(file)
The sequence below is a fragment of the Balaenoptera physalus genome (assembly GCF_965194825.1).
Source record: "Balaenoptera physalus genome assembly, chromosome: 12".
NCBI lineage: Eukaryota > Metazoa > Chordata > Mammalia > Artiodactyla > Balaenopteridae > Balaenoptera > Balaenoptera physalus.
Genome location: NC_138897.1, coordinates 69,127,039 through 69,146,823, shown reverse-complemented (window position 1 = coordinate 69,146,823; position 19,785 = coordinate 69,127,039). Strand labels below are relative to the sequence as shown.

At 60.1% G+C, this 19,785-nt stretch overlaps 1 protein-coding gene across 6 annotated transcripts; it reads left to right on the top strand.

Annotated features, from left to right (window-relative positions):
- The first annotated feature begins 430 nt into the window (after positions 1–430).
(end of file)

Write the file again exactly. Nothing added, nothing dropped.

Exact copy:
The sequence below is a fragment of the Balaenoptera physalus genome (assembly GCF_965194825.1).
Source record: "Balaenoptera physalus genome assembly, chromosome: 12".
NCBI lineage: Eukaryota > Metazoa > Chordata > Mammalia > Artiodactyla > Balaenopteridae > Balaenoptera > Balaenoptera physalus.
Genome location: NC_138897.1, coordinates 69,127,039 through 69,146,823, shown reverse-complemented (window position 1 = coordinate 69,146,823; position 19,785 = coordinate 69,127,039). Strand labels below are relative to the sequence as shown.

At 60.1% G+C, this 19,785-nt stretch overlaps 1 protein-coding gene across 6 annotated transcripts; it reads left to right on the top strand.

Annotated features, from left to right (window-relative positions):
- The first annotated feature begins 430 nt into the window (after positions 1–430).